A Preston family have had an unusual visitor - a harris hawk which swooped into their house.
Pervez Akhtar spotted the bird of prey standing on a car in his drive in Lower Greenfield, Ingol, when he went out for a walk on Tuesday night.
“At first I heard jingling and then I spotted this huge bird”, said the network engineer, 60.
“It was staring at me, so I thought I’d better get back inside, but he swooped down and followed me.”
Noticing the bird had jesses - leather straps used to handle tethered birds - Mr Akhtar held out his arm for the bird and brought it inside his home.
He added: “I thought with the straps on that it must be a lost pet and was looking for shelter. I was trying to get it like it was a chicken, but ofcourse it wasn’t.
“It was calm and friendly enough, but its talons were so sharp it pierced the top of my finger. If I’d have had it on the palm of my hand it would have been a mess.”
Mr Akhtar kept a tight hold of the female bird and his grandson fed her bread while police arrived to capture the bird 30 minutes later.
Lorraine Ellwood, the police’s wildlife and rural crime co-ordinator, said: “It is likely to have flown off from its owner having either been blown off course by wind, distracted by prey or was full (they are usually trained to return to the glove for a food reward, which they won’t do if they’ve just eaten.”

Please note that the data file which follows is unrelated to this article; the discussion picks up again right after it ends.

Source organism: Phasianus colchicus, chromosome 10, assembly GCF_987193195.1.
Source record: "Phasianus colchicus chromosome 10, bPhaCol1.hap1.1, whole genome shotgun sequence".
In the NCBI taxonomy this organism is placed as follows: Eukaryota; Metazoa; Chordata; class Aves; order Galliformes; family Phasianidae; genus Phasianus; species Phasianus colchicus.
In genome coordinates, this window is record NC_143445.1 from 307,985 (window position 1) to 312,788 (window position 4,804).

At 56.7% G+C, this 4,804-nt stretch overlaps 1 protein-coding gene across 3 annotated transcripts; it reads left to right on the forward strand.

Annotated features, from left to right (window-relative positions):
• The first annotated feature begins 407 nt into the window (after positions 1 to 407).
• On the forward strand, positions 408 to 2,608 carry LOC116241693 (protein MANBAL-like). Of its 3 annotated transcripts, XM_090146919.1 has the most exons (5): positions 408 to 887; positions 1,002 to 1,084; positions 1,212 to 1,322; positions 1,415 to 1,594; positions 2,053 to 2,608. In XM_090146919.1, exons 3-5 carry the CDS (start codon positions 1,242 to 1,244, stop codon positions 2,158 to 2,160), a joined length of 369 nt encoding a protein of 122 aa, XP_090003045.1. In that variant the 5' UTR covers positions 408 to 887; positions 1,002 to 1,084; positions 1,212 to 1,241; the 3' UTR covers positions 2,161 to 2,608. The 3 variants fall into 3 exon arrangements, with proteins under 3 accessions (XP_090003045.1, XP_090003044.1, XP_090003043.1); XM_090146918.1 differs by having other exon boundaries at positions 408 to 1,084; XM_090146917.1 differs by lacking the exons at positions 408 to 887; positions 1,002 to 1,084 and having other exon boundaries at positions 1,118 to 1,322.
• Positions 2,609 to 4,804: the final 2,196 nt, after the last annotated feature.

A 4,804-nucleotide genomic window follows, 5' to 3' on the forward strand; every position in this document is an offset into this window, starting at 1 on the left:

Police cared for the bird overnight and were expected to transfer it to a specialist centre yesterday.
Barnowl Bill Higham, an expert from the Barn Owl Bill Sanctuary in Leyland, received a call about the bird from another Ingol resident who spotted it on his roof on Tuesday, but it flew away before action could be taken. He suspects it belongs to someone local.
He said: “The man is very lucky he was not seriously injured because of they sink their talons into you it hurts - especially when they are hungry.
“I believe the bird followed him because it was hungry. They are getting more and more common because people buy them, and give up looking for them after two of three days if they escape. I think people who buy birds of prey should have to have a permit.”
Mr Akhtar said: “It’s certainly very ususual around here, we only usually get seagulls and ducks.”